Some of the small plates tend toward the snackier, like the "KFC" Korean Fried Chicken Wings ($9). They come in a sweet garlic-soy sauce (on the traditional side), or a slightly spicy Thai chili sauce (on the modern). Both are good—moist, crisp, and not greasy—though the batter coating is pretty thick, not crackly-thin like other good Korean fried chicken. Also fried and tasty were the Rock Shrimp Tempura with Flying Fish Roe Mayo ($12). A riff on the popular spicy rock shrimp tempura popularized by Nobu, the shrimp is tender and well cooked, though the coating was a touch greasy. Mayo-based sauce shows that fat-on-fat works well when properly executed.
On principle, we're loathe to recommend any "sliders" other than the squishy beef-and-onion kind—just like we cringe when we see any vaguely Asian sandwich called a banh mi or any dip called an aioli. But we'll have to shut up and take it this time: the "sliders" are the best reason to come to Danji. Bulgogi filet mignon sliders ($14 for 2) have sweet and savory meat with spicy pickled cucumbers on a roll: soft top, cut sides grilled. Really excellent. The pork belly version ($12), with Korean chili-paste mayo and a pile of scallions, is almost better.
Pork belly fared better on a little bun than on a plate of grilled pork belly with kimchi and tofu ($13). Based on samgyeopsal, the popular homestyle dish of simply grilled pork belly, it comes cooked with kimchi and a pile of soft tofu on the side. We weren't quite sure what all the ingredients were doing together. Of the more substantial plates, by far the better was the poached sablefish with spicy daikon ($16). Another dish popularized by Nobu, broiled miso-glazed black cod is about as rich as fish can get; here, it's buttery and tender with a sweet, charred glaze. We really liked the texture of the disk of poached daikon, which was fully tender, but retained a nice crunch.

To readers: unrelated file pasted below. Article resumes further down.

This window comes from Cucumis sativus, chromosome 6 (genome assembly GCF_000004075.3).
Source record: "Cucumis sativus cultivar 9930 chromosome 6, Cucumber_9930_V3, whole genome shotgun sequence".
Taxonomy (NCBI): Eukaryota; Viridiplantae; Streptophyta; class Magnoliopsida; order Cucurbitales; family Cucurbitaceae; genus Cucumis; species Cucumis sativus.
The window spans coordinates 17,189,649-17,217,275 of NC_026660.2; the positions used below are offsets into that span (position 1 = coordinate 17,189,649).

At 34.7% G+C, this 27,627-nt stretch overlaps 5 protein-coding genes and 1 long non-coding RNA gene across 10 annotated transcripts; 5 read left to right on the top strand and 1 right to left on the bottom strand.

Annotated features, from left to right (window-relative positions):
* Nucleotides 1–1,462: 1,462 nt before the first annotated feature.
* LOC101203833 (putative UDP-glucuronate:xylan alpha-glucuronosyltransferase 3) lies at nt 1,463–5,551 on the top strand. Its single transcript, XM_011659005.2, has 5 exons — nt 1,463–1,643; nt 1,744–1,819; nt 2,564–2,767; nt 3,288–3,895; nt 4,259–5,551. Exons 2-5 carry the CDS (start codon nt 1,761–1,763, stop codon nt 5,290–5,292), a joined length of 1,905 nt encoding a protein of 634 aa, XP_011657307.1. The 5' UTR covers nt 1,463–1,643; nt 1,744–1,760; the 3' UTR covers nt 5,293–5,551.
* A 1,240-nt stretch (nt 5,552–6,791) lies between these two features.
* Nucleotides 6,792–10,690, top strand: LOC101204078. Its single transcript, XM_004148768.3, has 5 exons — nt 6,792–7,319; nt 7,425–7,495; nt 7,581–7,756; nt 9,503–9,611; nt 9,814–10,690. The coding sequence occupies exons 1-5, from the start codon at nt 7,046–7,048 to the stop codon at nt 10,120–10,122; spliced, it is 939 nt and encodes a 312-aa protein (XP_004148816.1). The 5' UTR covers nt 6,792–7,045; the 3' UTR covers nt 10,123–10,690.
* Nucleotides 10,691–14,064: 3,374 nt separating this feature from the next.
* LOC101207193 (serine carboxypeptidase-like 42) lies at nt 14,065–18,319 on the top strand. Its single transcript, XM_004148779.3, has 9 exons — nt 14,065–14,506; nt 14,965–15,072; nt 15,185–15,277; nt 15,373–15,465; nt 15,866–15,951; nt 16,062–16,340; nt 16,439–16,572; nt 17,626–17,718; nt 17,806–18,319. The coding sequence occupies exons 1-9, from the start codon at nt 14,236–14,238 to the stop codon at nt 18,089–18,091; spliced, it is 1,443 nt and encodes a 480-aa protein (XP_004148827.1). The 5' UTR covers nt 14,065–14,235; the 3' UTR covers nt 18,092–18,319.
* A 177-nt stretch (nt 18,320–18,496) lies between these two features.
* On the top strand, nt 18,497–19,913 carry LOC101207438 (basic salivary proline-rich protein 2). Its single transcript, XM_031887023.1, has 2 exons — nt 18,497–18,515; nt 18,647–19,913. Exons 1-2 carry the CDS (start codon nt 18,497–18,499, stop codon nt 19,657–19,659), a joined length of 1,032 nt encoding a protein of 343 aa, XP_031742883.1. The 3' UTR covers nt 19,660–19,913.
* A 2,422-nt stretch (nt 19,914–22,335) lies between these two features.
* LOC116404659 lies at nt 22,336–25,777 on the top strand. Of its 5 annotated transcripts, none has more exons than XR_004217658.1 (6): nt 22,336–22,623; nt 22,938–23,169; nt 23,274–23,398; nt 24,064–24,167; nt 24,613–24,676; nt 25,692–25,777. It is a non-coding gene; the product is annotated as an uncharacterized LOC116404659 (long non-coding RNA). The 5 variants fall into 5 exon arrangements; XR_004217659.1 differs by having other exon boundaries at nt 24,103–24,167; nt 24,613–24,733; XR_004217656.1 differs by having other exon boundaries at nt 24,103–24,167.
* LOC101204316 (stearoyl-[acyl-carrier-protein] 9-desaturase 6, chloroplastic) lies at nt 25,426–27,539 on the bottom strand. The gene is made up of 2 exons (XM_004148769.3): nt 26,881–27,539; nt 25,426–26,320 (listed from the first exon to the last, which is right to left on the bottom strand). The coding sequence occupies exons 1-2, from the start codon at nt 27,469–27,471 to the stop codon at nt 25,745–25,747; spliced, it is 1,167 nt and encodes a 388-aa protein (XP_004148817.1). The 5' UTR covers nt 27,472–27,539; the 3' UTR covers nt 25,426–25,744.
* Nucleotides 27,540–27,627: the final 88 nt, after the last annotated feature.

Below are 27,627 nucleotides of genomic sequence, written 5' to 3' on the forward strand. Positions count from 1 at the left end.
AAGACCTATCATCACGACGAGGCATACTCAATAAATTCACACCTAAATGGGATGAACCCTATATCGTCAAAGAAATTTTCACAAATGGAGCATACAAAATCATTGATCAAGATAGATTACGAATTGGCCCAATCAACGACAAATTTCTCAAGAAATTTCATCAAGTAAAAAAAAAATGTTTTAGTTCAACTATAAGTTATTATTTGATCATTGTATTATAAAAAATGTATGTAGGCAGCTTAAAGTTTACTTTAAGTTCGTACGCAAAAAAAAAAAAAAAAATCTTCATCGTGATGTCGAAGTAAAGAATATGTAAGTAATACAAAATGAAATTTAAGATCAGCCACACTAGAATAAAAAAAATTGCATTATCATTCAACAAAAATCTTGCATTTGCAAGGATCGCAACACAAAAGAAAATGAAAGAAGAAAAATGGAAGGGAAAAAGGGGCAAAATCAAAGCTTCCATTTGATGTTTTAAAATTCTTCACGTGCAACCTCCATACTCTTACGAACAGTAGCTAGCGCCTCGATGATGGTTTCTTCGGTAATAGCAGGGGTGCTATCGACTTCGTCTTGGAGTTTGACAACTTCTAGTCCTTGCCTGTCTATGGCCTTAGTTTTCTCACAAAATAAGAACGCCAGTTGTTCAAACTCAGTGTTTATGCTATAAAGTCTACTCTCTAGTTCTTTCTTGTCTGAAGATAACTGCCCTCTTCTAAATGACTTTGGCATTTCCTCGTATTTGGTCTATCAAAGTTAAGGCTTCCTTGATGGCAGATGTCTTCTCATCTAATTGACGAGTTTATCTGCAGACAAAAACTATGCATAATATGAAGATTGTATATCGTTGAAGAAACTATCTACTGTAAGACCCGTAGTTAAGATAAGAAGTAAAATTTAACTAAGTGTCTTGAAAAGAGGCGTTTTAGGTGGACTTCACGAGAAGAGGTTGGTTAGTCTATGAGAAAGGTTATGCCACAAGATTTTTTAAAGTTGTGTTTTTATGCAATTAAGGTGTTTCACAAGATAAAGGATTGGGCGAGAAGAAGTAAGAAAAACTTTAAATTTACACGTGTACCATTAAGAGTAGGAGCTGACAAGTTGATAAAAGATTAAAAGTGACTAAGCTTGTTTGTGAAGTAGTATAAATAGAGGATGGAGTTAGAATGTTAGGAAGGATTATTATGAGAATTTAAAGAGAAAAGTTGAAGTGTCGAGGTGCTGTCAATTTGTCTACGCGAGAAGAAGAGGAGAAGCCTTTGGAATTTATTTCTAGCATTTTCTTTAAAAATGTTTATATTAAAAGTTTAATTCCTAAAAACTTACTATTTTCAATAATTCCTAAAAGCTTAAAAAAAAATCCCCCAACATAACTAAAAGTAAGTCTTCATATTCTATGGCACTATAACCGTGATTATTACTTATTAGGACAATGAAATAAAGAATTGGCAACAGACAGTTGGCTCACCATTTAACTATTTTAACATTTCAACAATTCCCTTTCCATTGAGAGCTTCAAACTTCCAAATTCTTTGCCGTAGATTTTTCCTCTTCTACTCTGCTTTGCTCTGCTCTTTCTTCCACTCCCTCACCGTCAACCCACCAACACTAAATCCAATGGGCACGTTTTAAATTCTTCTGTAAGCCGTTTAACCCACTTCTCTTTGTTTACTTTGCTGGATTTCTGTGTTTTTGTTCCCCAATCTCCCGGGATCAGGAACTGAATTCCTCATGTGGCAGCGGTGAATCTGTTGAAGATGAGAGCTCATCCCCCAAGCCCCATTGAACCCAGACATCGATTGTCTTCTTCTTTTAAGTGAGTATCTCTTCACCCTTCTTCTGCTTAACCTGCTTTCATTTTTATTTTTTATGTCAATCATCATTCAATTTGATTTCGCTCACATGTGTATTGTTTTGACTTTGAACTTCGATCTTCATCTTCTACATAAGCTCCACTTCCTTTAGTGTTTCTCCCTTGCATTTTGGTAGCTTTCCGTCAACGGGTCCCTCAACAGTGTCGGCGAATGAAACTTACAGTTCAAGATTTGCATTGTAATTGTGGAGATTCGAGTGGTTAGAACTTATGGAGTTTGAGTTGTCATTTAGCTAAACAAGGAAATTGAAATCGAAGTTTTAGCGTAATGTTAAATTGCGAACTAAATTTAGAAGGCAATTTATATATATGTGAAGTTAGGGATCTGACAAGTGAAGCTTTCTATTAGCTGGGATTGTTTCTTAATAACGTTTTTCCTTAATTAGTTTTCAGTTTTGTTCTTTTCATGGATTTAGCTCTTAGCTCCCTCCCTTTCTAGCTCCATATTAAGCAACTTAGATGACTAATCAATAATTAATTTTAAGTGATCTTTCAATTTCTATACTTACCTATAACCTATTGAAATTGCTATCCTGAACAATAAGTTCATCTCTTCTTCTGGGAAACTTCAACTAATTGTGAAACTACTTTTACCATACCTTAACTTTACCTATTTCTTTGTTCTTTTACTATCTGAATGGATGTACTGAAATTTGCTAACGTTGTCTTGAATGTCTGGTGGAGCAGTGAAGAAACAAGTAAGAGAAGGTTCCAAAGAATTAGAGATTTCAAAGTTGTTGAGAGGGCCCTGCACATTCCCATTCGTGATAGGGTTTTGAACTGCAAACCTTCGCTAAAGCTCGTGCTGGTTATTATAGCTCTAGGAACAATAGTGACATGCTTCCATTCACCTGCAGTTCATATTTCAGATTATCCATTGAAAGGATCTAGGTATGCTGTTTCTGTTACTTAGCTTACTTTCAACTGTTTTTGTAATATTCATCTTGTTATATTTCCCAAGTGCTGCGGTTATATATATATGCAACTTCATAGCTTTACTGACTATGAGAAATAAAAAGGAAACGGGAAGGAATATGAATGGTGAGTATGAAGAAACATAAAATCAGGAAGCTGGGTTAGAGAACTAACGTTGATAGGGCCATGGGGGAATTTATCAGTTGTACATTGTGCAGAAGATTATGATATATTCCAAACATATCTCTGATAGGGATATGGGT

Korean barbecue without real coals always falls a bit flat, as we found with Danji's skirt steak, "Korean bbq style" ($14)—a well-marinated, well cooked, but still less-than-we-hoped-for skirt steak. Still, we preferred it to the lamb chops ($17), which were coated with a miso-based glaze that managed to overpower the meat. Skip both in favor of the Kimchi bacon fried 'paella' ($16, for 2). Somewhere at the intersection of fried rice, bibimbap, and paella, the perfectly fried rice with plenty of kimchi came served on a hot stone plate where it formed a crunchy brown crust. We recommend adding the sunny-side up egg.
The desserts are more adventurous than comforting; they come from Paris Baguette, and included a sweet potato cake with strong sweet potato flavor (it's hard to discern any other taste) for $6, and a slightly more traditional mocha cake for $7.
There are hits and misses along the way, and the menu doesn't necessarily communicate value as well as it could (we'd choose the $7 brisket stew over the $16 short rib, say). Still, that's a minor quibble with a menu whose modern dishes proved just as successful as their traditional ones. Plates such as "kimchi paella" and "bulgogi sliders" could easily have been all idea, no substance—but they turned out to rank among the best dishes we tried.
We may not shelve our fusion skepticism for good. But places like this remind us that no matter what the concept, it's the dishes that come out of the kitchen that count. And what comes out of the kitchen at Danji is very good indeed.